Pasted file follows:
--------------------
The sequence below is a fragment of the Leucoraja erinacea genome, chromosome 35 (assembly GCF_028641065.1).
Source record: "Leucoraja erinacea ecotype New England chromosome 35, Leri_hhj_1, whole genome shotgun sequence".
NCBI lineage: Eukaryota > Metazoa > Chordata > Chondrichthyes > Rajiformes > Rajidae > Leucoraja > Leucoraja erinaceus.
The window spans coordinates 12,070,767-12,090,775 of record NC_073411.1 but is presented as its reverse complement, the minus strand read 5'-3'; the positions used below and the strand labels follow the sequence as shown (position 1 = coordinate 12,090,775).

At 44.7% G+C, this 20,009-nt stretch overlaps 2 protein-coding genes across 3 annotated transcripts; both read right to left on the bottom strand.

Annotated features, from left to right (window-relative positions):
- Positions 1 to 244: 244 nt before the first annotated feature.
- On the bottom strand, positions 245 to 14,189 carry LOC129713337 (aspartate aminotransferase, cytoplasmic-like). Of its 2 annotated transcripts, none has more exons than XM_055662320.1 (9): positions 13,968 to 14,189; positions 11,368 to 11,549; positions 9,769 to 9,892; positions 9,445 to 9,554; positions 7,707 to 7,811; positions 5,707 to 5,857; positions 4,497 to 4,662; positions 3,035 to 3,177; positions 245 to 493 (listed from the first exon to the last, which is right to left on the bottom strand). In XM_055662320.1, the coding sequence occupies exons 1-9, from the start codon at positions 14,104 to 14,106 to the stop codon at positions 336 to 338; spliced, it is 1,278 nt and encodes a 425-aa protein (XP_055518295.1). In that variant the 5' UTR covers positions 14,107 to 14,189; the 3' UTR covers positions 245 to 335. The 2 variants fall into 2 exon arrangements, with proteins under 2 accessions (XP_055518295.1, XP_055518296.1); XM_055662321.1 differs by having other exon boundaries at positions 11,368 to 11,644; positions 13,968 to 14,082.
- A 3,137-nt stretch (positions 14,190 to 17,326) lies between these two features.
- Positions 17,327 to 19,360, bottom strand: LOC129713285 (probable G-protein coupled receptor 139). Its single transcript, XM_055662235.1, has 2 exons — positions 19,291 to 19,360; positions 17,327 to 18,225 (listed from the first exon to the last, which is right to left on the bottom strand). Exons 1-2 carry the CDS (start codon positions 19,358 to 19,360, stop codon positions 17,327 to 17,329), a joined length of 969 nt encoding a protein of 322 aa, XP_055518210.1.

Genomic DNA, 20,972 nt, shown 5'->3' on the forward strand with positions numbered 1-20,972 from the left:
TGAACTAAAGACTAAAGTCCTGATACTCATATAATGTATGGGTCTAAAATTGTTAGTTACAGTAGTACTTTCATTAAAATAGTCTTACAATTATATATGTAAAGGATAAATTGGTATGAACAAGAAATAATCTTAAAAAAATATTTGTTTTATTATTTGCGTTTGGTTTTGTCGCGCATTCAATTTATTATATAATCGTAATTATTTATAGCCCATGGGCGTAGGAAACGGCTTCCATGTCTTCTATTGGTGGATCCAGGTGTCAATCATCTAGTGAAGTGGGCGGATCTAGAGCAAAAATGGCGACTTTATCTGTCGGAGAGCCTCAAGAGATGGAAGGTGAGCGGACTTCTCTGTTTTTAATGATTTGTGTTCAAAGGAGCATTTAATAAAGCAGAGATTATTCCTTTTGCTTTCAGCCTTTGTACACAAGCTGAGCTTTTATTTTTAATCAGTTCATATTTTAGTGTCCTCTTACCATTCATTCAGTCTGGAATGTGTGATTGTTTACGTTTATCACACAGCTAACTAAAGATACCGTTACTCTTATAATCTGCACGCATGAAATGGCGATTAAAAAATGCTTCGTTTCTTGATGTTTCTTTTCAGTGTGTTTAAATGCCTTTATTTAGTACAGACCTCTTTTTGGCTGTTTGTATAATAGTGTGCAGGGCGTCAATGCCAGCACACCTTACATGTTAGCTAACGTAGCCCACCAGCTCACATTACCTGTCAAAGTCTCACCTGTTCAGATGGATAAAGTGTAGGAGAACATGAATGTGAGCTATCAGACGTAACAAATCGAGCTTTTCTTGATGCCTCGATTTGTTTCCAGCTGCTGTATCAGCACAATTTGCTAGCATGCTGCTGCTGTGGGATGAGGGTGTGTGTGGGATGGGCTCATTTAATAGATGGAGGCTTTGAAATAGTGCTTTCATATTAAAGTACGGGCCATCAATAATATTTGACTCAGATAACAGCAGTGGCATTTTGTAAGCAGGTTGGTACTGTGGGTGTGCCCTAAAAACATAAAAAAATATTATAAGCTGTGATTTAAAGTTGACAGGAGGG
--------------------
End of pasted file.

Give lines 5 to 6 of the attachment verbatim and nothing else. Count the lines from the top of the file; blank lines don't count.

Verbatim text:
At 44.7% G+C, this 20,009-nt stretch overlaps 2 protein-coding genes across 3 annotated transcripts; both read right to left on the bottom strand.

Annotated features, from left to right (window-relative positions):